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Flummoxed Scott Walker Returns to Unions

Francis Wilkinson writes editorials on politics and U.S. domestic policy for Bloomberg View. He was executive editor of the Week. He was previously a national affairs writer for Rolling Stone, a communications consultant and a political media strategist.
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What does Scott Walker do now?

The Wisconsin governor's support in Iowa has collapsed. The strategic path he had envisioned, in which he would consolidate the right flank of the Republican Party and drive on Jeb Bush's (teetering?) stronghold in the party's corporate suites, has been blown to pieces. Walker's reputation has been damaged, perhaps irreparably, due to his adoption of "three different sides of two-sided issues on a couple of different occasions," as a former chief of staff to Iowa's Republican governor told Politico.

Walker's campaign was founded on a clear, concise message well-suited to a testosterone heavy Republican electorate in a nasty mood: Walker fights. And he wins. It was a shrewd way to remind voters of the one thing they might have heard about Walker -- his spectacularly combative tenure as governor -- while differentiating him from a field that, pre-Trumpmania, was populated by fighters with little to show for it (Ted Cruz) and winners who weren't much known for fighting (Jeb Bush).

Then Trump commandeered the primary -- and continued to hold it. As everyone knows, Trump is a huge winner. And the best fighter. And that's proved to be a big problem for Walker.

In his first term in Wisconsin, Walker limited public workers' right to collective bargaining. The conflict immediately became his calling card with Republican donors and activists, and his victory over public unions, a key part of the Democratic coalition, significantly weakened them.

Two National Review writers recently called Walker's triumph over public unions "the most high-profile conservative political and policy success of the Obama era." If you stop for a moment and scan the vast expanse of the nation and its politics, you realize just what a damning admission that is. Conservative activists and business owners may hate unions and delight in their destruction. But most Americans don't consider unions, private or public, a dire threat to the nation -- unless they're concerned that the half-century slide in union power has left workers incapable of commanding higher wages. Indeed, Americans' approval of labor unions has been on the rise, hitting 58 percent in an August Gallup survey -- the highest rating for unions since 2008. Even 42 percent of Republicans said they approved of unions, with 18 percent saying they would like unions to have more influence.

Walker has now dragged unnamed "union bosses" -- who, in 2015, would actually recognize their names? -- out for another flogging. Instead of overhauling his anti-union message, which would pose clear risks to a candidate increasingly deemed inconstant, Walker is re-emphasizing it, highlighting a plan to clobber unions wherever they still draw breath. As president, he promised this week, he would "eliminate big-government unions" and spread anti-union "right to work" law nationwide. For good measure, he'd also eliminate the National Labor Relations Board.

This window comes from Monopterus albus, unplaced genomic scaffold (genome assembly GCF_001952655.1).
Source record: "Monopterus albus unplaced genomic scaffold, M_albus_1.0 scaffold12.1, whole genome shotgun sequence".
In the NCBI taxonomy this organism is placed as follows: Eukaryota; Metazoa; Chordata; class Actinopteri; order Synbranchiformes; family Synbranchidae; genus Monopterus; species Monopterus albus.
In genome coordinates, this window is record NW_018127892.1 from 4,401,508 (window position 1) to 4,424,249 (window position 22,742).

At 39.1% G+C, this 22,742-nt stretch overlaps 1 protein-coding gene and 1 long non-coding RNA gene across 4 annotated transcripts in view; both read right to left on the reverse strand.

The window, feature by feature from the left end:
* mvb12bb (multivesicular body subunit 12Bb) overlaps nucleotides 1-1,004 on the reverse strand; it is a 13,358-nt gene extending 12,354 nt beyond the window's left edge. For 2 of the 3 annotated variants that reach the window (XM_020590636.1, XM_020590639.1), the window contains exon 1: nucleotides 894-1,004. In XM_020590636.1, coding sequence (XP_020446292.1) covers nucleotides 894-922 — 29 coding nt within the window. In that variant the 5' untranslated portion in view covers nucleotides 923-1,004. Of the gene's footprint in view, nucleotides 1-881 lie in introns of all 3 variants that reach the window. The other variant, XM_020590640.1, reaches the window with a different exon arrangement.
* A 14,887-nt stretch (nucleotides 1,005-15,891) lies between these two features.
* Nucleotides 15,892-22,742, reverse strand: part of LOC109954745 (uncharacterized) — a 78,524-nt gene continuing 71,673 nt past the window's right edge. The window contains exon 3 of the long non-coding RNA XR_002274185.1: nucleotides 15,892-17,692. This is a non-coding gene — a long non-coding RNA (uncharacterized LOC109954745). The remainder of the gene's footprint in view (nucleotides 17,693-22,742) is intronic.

You can see the appeal of this among certain voters who begrudge both the federal government and its disproportionately black workforce. Trouble is, in a primary in which the front-runner has promised to round up millions of (largely Hispanic) undocumented immigrants, Walker's anti-union crusade no longer sounds especially bold, and the pain he promises to inflict on a Democratic constituency no longer seems especially meaningful, or even sufficiently mean. In a similar vein, Walker has recently taken to saying that he'll "wreak havoc" in Washington. But if havoc is your game, you'll lose to Trump every time.

Walker's troubles aren't entirely due to Trump. On several occasions, Walker gave muddled or conflicting answers to policy questions. He began to look like a second-stringer even before Trump took the field. "I'm the last person who's going to underestimate him," said Paul Maslin, a Wisconsin-based Democratic pollster who was on the losing end of fights with Walker. "He understood his context in Wisconsin very well. I don't know if he was ever talented enough to take this national stage."

Walker may have no recourse but patience, waiting until Trump finally unravels, or the party, in all its dreamy, conflicted dysfunction, manages to dislodge him from the lead. But even then, other candidates, perhaps more skillful than Walker, are poised to capitalize. In the dark night of the Republican primary, where immigrants and Clintons cast shadows on the wall, a solemn vow to strip clerical workers of union benefits may not be a ticket to the top.

This column does not necessarily reflect the opinion of the editorial board or Bloomberg LP and its owners.

To contact the author of this story:
Francis Wilkinson at fwilkinson1@bloomberg.net

To contact the editor responsible for this story:
Zara Kessler at zkessler@bloomberg.net